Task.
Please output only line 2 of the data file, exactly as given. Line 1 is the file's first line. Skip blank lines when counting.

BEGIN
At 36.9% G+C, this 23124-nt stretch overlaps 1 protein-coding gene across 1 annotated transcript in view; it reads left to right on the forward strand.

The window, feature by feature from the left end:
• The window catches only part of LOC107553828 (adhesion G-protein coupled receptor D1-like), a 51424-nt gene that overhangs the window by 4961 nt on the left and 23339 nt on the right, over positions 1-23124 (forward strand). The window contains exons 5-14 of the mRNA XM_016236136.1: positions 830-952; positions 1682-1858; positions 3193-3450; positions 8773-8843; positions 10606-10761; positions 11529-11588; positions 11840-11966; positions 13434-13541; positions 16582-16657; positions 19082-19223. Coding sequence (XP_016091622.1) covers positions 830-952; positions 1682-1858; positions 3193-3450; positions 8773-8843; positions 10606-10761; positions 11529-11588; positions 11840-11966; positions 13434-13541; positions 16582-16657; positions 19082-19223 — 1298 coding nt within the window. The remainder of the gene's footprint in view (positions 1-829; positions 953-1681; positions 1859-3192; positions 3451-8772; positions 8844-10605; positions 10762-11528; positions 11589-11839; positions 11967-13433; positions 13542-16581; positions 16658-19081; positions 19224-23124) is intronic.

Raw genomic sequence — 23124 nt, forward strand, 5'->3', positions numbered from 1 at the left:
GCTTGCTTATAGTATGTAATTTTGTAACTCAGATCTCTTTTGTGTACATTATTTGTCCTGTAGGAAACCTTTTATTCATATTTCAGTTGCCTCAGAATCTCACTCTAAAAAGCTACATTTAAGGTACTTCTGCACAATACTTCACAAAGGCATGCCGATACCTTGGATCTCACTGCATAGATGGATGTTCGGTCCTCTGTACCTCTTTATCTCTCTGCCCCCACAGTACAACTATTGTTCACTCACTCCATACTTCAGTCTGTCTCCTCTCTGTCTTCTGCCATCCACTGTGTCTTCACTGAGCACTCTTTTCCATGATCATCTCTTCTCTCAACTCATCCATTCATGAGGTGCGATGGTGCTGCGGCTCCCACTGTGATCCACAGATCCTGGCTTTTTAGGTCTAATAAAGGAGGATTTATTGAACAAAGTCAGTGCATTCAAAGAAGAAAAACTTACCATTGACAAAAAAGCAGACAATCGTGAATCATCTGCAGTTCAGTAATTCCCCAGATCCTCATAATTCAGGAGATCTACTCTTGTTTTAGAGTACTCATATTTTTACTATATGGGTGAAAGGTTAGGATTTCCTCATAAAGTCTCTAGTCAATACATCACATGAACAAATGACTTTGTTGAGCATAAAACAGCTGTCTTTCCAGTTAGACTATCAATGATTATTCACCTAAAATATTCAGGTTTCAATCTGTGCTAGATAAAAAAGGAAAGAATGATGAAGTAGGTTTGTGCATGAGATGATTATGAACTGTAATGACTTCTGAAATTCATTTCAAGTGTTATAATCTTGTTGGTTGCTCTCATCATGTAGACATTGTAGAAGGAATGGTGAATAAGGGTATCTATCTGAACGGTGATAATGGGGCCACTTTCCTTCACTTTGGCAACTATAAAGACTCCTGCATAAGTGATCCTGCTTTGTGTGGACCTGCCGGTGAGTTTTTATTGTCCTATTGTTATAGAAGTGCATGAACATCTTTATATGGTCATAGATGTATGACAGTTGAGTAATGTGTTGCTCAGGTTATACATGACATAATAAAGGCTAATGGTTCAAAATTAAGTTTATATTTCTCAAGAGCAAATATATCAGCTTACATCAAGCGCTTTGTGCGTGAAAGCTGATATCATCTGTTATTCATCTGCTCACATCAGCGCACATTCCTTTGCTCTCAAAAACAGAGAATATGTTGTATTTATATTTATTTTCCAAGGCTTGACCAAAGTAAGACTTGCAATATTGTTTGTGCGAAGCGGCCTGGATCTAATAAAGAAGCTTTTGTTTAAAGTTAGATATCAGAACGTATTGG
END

The window, feature by feature from the left end: